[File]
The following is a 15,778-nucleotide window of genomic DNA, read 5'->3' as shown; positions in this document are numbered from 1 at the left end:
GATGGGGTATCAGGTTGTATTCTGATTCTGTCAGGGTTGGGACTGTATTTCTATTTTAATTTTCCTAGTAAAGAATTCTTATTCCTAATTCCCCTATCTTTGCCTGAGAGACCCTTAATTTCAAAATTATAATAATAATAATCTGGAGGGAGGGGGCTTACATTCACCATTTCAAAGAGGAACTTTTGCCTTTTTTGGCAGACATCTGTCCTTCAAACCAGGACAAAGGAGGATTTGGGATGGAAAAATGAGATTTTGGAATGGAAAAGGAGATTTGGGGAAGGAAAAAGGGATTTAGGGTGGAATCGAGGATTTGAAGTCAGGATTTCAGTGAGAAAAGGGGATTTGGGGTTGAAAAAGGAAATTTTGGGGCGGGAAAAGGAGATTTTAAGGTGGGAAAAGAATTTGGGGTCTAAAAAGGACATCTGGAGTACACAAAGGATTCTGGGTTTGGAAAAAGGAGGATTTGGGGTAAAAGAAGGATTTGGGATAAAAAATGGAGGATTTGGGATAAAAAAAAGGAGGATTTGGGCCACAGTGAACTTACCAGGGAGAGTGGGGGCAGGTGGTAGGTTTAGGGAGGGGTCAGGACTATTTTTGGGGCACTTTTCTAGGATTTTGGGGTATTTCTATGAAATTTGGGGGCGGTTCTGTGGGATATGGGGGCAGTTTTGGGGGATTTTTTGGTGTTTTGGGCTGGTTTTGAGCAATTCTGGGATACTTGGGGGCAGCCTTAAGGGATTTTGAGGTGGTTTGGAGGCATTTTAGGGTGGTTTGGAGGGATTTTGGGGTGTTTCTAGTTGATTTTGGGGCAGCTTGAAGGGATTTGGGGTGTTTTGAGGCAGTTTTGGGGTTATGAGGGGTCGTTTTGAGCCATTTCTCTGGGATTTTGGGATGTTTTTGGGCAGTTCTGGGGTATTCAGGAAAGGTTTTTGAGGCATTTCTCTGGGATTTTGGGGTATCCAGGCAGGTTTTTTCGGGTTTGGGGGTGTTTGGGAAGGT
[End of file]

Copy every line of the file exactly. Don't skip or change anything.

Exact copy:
The following is a 15,778-nucleotide window of genomic DNA, read 5'->3' as shown; positions in this document are numbered from 1 at the left end:
GATGGGGTATCAGGTTGTATTCTGATTCTGTCAGGGTTGGGACTGTATTTCTATTTTAATTTTCCTAGTAAAGAATTCTTATTCCTAATTCCCCTATCTTTGCCTGAGAGACCCTTAATTTCAAAATTATAATAATAATAATCTGGAGGGAGGGGGCTTACATTCACCATTTCAAAGAGGAACTTTTGCCTTTTTTGGCAGACATCTGTCCTTCAAACCAGGACAAAGGAGGATTTGGGATGGAAAAATGAGATTTTGGAATGGAAAAGGAGATTTGGGGAAGGAAAAAGGGATTTAGGGTGGAATCGAGGATTTGAAGTCAGGATTTCAGTGAGAAAAGGGGATTTGGGGTTGAAAAAGGAAATTTTGGGGCGGGAAAAGGAGATTTTAAGGTGGGAAAAGAATTTGGGGTCTAAAAAGGACATCTGGAGTACACAAAGGATTCTGGGTTTGGAAAAAGGAGGATTTGGGGTAAAAGAAGGATTTGGGATAAAAAATGGAGGATTTGGGATAAAAAAAAGGAGGATTTGGGCCACAGTGAACTTACCAGGGAGAGTGGGGGCAGGTGGTAGGTTTAGGGAGGGGTCAGGACTATTTTTGGGGCACTTTTCTAGGATTTTGGGGTATTTCTATGAAATTTGGGGGCGGTTCTGTGGGATATGGGGGCAGTTTTGGGGGATTTTTTGGTGTTTTGGGCTGGTTTTGAGCAATTCTGGGATACTTGGGGGCAGCCTTAAGGGATTTTGAGGTGGTTTGGAGGCATTTTAGGGTGGTTTGGAGGGATTTTGGGGTGTTTCTAGTTGATTTTGGGGCAGCTTGAAGGGATTTGGGGTGTTTTGAGGCAGTTTTGGGGTTATGAGGGGTCGTTTTGAGCCATTTCTCTGGGATTTTGGGATGTTTTTGGGCAGTTCTGGGGTATTCAGGAAAGGTTTTTGAGGCATTTCTCTGGGATTTTGGGGTATCCAGGCAGGTTTTTTCGGGTTTGGGGGTGTTTGGGAAGGT